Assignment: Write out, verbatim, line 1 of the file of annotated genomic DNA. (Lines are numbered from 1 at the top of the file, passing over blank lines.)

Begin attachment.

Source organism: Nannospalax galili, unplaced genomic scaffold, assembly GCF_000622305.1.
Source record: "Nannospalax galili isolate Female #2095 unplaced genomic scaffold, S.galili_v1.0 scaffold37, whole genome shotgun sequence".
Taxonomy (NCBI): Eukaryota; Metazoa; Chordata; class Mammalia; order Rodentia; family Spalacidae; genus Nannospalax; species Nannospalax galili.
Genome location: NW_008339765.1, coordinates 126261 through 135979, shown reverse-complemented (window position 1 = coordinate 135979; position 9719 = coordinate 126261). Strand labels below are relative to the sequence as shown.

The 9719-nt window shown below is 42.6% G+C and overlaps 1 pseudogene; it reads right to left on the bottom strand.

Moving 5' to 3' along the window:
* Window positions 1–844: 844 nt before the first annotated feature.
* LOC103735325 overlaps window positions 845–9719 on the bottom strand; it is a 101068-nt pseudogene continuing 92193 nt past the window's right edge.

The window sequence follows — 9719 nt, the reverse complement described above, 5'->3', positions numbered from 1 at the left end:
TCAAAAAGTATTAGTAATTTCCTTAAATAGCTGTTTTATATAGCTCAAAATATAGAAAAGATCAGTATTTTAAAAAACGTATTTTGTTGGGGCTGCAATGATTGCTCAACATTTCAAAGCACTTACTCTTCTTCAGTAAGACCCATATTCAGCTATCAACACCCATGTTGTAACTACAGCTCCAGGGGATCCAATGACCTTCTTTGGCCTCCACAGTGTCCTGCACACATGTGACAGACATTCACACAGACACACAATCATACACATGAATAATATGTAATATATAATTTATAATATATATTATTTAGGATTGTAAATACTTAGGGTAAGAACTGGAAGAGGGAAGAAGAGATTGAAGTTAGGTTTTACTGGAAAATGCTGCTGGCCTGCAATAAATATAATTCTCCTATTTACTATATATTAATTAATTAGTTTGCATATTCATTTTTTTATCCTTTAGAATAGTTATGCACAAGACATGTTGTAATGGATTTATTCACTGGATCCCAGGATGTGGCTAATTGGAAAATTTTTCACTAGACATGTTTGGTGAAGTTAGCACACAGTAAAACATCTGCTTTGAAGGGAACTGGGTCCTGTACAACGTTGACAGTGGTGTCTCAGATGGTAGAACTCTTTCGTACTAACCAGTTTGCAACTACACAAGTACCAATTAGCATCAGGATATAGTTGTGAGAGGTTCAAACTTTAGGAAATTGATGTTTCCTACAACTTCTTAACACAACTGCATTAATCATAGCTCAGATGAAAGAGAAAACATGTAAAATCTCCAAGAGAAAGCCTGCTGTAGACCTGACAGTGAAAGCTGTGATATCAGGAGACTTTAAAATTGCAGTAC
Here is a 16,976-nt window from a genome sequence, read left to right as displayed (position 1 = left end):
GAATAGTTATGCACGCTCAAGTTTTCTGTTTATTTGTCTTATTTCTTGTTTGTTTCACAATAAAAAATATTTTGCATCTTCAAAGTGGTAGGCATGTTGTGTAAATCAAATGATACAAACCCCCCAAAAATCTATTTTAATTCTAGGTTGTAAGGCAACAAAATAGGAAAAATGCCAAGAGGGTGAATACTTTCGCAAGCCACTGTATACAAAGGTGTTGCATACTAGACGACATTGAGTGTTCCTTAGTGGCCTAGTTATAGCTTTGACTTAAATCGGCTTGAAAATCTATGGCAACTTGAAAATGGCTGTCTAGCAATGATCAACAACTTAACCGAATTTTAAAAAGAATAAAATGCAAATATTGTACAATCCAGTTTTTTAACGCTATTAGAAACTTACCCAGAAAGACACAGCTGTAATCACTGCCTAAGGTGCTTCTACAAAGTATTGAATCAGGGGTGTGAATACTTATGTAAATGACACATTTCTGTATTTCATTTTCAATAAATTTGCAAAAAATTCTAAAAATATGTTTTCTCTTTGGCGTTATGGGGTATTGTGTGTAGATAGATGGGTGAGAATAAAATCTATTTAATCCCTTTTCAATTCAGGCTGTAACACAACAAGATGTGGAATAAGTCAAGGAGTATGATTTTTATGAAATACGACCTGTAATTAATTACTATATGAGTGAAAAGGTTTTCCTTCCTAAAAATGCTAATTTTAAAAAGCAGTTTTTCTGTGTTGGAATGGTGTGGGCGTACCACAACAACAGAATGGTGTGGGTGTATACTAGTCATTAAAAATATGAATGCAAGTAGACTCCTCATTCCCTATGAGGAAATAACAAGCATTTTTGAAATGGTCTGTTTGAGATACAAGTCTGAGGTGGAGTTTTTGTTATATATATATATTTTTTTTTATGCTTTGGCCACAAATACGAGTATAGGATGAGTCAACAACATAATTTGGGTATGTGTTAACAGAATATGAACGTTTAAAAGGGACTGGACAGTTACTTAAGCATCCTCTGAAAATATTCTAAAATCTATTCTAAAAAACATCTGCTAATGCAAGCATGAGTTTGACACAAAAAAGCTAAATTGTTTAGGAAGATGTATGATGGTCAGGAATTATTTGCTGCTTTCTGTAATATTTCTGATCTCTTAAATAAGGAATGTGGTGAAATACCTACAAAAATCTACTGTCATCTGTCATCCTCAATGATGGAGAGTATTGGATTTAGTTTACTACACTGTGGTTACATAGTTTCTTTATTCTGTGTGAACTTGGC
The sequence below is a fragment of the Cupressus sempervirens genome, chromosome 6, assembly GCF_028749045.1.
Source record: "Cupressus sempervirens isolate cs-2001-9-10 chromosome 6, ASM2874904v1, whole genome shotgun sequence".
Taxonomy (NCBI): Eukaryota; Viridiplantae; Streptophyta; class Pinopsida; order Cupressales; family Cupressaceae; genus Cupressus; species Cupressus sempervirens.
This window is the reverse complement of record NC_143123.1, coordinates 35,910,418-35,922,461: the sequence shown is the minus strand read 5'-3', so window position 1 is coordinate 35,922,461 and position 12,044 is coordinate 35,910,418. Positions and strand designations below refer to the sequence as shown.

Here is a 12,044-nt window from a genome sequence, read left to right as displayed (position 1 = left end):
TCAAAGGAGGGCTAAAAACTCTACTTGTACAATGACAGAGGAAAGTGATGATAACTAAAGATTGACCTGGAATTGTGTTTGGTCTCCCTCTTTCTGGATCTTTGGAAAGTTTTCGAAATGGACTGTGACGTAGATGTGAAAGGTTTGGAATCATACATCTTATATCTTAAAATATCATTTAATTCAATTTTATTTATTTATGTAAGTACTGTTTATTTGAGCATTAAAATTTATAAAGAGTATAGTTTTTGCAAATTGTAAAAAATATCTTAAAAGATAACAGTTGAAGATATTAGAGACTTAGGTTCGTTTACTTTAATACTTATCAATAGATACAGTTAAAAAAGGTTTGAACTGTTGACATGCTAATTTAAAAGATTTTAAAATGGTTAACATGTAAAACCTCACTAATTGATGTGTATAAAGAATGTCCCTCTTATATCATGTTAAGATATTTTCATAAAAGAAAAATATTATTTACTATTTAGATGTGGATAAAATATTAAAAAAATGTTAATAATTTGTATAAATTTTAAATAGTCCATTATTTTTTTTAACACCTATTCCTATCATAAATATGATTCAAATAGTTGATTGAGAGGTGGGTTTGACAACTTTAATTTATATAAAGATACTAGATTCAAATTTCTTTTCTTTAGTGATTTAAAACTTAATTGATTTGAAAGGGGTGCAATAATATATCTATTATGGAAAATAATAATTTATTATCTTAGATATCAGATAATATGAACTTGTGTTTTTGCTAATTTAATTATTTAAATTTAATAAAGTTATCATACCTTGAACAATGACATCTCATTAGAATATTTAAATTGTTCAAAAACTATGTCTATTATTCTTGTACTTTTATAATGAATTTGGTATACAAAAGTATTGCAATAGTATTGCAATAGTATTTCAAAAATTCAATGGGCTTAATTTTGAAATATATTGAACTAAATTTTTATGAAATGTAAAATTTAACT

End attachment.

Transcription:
Source organism: Nannospalax galili, unplaced genomic scaffold, assembly GCF_000622305.1.